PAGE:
Figure 1. The expression of voltage-gated and ligand-gated ion channels in identified rat pituitary gonadotrophs. (A) Voltage-gated sodium current traces elicited by 100 ms voltage steps from holding potentials (HPs) of −117 mV. (B) Voltage-gated calcium current traces elicited by 400 ms voltage-steps. (C) Voltage-gated potassium current traces elicited by 1.5 s voltage steps. (D) Cells expressing HCN current display inward rectification in response to hyperpolarizing current pulses of −5 pA that are suppressed by 1 mM Cs+, a blocker of HCN channels. (E) Spontaneous electrical activity can be observed in about 50% of cultured gonadotrophs. (F) 8-Br-cAMP stimulates electrical activity. (G) γ-aminobutyric acid (GABA)-induced current recorded using gramicidin-perforated patch from cells held at different membrane potentials. (H) GABA-stimulated electrical activity. (I) Concentration-dependent effects of acetylcholine (ACh) on the amplitude of nicotinic current. (Top) Representative traces. (Bottom) Mean ± SEM values. (J) ACh-induced electrical activity. (K) Concentration-dependent effects of ATP on peak P2XR current response. (L) ATP-induced firing of action potentials. Derived from data shown in Ref. (16, 41, 50, 52, 63, 67); no permission is required from the copyright holder.
The Cav channels have a dual role in excitable cells: they generate inward currents that can initiate APs and are also critical for coupling of electrical signals on PM with physiological intracellular events by generating intracellular Ca2+ signals. There are 10 members of these channels that exhibit different electrophysiological and pharmacological properties (26). Pituitary gonadotrophs express at least inactivating T-type and non-inactivating L-type Cav currents, as documented in cultured cells from rat (16), mouse (21), ovine (27), fish (19), as well as in αT3-1 immortalized gonadotrophs (22). Figure 1B shows a representative trace of Cav current in rat gonadotrophs.
The Kv channels are composed of at least four functional classes: fast activating delayed rectifier, slow activating delayed rectifier (including M channels), A-type Kv channels, and ether-a-go-go-gene channels (28). Figure 1C illustrates total Kv currents in rat pituitary gonadotrophs, which are driven by several Kv channels. αT3-1 gonadotrophs (22) and native goldfish (19), rat (16) and ovine (29) gonadotrophs express delayed rectifiers, which expression is controlled by estrogens (29). The A-type Kv channels are also expressed in αT3-1 cells (22) as well as in native fish (18, 19, 30), frog (31), and rat (16, 32, 33) gonadotrophs. In rats, the expression level of these channels is much higher in gonadotrophs than somatotrophs (16). Functional M-type channels are expressed in mouse gonadotrophs and GnRH through a still uncharacterized signal cascade inhibits these channels (34). Moreover, our transcriptome study implies that a pulsatile GnRH application downregulates the expression of Kcna2 (Kv 1.2) and Kcnh6 (ether-a-go-go), while it upregulates Kcnk10 (outward rectifier) and Na+/Ca2+ exchanger Slc24a3, indicating that GnRHR may indirectly be involved in regulation of cell excitability (5).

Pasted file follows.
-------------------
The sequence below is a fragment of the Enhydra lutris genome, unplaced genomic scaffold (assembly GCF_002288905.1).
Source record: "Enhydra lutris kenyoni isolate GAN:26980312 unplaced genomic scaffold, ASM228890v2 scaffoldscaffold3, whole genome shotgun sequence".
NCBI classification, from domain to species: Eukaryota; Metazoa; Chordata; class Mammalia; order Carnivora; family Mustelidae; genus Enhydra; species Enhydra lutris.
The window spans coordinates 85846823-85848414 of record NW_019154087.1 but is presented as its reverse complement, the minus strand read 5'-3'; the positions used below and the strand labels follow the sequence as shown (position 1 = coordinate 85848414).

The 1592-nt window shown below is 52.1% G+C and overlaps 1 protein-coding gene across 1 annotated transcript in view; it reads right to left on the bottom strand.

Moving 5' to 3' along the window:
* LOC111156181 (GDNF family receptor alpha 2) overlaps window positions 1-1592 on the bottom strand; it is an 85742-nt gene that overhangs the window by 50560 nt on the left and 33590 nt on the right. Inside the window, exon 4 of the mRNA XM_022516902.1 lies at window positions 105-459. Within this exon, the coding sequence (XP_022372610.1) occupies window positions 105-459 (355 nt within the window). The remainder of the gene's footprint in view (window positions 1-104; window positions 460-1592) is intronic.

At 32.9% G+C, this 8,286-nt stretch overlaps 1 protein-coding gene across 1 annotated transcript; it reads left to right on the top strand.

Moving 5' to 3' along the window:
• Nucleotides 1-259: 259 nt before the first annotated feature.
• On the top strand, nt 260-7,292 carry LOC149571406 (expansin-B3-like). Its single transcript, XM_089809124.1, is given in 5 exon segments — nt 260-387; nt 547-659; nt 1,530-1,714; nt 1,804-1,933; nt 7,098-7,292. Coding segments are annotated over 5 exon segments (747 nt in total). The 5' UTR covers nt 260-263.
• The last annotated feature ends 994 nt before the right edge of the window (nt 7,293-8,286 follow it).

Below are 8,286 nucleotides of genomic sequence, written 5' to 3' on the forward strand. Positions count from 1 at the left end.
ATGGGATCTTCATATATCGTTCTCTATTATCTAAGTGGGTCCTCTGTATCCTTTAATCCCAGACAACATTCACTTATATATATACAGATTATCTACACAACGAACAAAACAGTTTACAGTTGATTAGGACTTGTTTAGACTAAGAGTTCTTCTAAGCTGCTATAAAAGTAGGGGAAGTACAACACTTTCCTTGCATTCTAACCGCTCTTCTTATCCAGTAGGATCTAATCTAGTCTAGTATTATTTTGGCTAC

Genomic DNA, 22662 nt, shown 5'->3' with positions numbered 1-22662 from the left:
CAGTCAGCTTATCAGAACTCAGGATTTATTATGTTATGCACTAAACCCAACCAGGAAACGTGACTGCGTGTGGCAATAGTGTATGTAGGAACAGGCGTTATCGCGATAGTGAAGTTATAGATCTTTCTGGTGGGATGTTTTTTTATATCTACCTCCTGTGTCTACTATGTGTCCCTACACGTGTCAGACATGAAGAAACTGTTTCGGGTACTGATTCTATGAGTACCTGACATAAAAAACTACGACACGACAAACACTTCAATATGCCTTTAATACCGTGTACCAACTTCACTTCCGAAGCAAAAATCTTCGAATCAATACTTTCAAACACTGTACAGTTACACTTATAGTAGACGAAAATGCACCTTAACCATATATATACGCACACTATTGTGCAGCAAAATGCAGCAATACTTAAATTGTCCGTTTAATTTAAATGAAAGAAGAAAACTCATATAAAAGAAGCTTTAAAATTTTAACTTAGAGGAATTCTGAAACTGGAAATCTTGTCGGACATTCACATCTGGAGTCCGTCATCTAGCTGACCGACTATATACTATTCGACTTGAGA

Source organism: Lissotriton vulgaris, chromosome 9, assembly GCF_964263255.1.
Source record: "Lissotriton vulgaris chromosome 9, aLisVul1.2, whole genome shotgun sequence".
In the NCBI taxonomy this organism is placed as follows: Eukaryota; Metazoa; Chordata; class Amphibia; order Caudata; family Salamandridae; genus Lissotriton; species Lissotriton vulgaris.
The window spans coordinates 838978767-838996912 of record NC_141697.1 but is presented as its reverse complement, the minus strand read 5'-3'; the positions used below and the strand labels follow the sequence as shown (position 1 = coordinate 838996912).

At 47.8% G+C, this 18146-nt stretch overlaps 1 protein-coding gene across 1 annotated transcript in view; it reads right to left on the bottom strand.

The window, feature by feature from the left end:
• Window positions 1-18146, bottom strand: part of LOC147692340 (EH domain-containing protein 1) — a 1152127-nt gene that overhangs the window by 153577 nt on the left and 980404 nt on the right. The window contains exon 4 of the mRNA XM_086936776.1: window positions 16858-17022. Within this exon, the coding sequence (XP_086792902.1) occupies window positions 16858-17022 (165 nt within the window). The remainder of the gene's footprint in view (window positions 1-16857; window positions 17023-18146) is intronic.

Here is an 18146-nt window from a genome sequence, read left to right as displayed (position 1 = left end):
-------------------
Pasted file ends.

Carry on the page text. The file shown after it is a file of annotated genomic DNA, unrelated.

Calcium-activated K+ channels (KCa) are composed of two families: three small-conductance K+ (SK) channels and one intermediate-conductance channel are members of the first family and the high-conductance K+ (BK) channels belong to the second family. These channels are activated by elevation in cytosolic Ca2+ and play a critical role in control of firing properties of excitable cells (35), including pituitary cells (36). The expression of SK channels is well documented in fish (37), rat (38, 39), mouse (40), and ovine gonadotrophs (17), and the level of their expression is dependent on estradiol (20). Whole-cell current recordings confirmed the presence of BK current in several pituitary cell types but not in gonadotrophs (16).
Gonadotrophs also express the hyperpolarization-activated and cyclic nucleotide-gated (HCN) channels (41), which are permeable to both K+ and Na+ and play a critical role in cardiac rhythmicity (42). As their name indicates, HCN channels are activated by voltage (Figure 1D) and cyclic nucleotides. Rat gonadotrophs and other pituitary cell types also express the cation-conducting transient receptor potential (TRP) cation-like channels (43), initially characterized by their role in Drosophila phototransduction (44). Mouse gonadotrophs express TRPC5 subtype of these channels, which are activated by GnRH and promote Ca2+ influx (45). Finally, Ca2+-activated non-selective cationic currents are present in rat gonadotrophs, but the nature of these channels has not been identified (46).
The expression of voltage-gated channels in gonadotrophs makes them electrically excitable cells, i.e., capable of exhibiting regenerative and propagated APs spontaneously or in response to stimulation. In general, the membrane potential (Vm) of single gonadotrophs in culture is not stable but fluctuates from resting potentials of −60 to −50 mV due to spontaneous activity of hyperpolarizing and depolarizing channels. When the depolarization waves reach the threshold level, gonadotrophs fire tall and narrow APs (Figure 1E), with spiking frequency of ~0.7 Hz, amplitude of more than 60 mV, and half-width of about 50 ms (47). Ovine gonadotrophs also fire single APs spontaneously (17). In contrast to gonadotrophs, other pituitary cell types predominantly exhibit bursting pattern of spontaneous electrical activity, i.e., periodic depolarized potentials with superimposed small-amplitude spikes (47–50).